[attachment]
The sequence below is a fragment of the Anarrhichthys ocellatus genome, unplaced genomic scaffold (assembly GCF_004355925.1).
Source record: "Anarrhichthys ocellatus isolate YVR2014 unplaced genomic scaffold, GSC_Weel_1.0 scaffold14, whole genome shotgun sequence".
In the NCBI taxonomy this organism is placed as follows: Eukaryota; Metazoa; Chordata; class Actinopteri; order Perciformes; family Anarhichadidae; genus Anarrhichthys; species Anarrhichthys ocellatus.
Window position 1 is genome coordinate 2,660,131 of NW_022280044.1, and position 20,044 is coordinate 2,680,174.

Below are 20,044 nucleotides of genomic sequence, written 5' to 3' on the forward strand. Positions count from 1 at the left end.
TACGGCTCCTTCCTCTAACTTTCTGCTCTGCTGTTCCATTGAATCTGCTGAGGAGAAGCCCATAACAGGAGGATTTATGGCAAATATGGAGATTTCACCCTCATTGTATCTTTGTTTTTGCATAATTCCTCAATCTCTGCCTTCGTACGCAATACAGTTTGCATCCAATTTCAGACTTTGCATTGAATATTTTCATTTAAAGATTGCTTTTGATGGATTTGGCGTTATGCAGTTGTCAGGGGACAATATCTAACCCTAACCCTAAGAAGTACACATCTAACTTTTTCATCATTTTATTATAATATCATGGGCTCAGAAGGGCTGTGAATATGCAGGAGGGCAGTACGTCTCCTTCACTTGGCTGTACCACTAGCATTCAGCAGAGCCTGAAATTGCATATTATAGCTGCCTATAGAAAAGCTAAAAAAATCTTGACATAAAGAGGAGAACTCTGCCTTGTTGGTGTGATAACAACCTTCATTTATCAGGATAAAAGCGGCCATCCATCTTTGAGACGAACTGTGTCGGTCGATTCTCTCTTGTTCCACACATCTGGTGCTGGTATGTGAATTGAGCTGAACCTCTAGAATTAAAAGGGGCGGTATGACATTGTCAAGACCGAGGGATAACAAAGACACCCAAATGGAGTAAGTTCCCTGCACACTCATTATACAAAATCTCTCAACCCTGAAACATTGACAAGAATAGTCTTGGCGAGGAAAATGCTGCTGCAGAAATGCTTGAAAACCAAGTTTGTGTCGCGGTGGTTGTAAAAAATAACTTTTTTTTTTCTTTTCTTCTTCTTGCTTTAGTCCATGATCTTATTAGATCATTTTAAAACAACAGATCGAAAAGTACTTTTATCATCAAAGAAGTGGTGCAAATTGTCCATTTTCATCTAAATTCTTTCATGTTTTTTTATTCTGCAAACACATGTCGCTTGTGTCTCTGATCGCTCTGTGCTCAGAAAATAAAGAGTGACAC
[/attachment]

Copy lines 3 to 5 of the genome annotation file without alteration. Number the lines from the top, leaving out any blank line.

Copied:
In the NCBI taxonomy this organism is placed as follows: Eukaryota; Metazoa; Chordata; class Actinopteri; order Perciformes; family Anarhichadidae; genus Anarrhichthys; species Anarrhichthys ocellatus.
Window position 1 is genome coordinate 2,660,131 of NW_022280044.1, and position 20,044 is coordinate 2,680,174.

Below are 20,044 nucleotides of genomic sequence, written 5' to 3' on the forward strand. Positions count from 1 at the left end.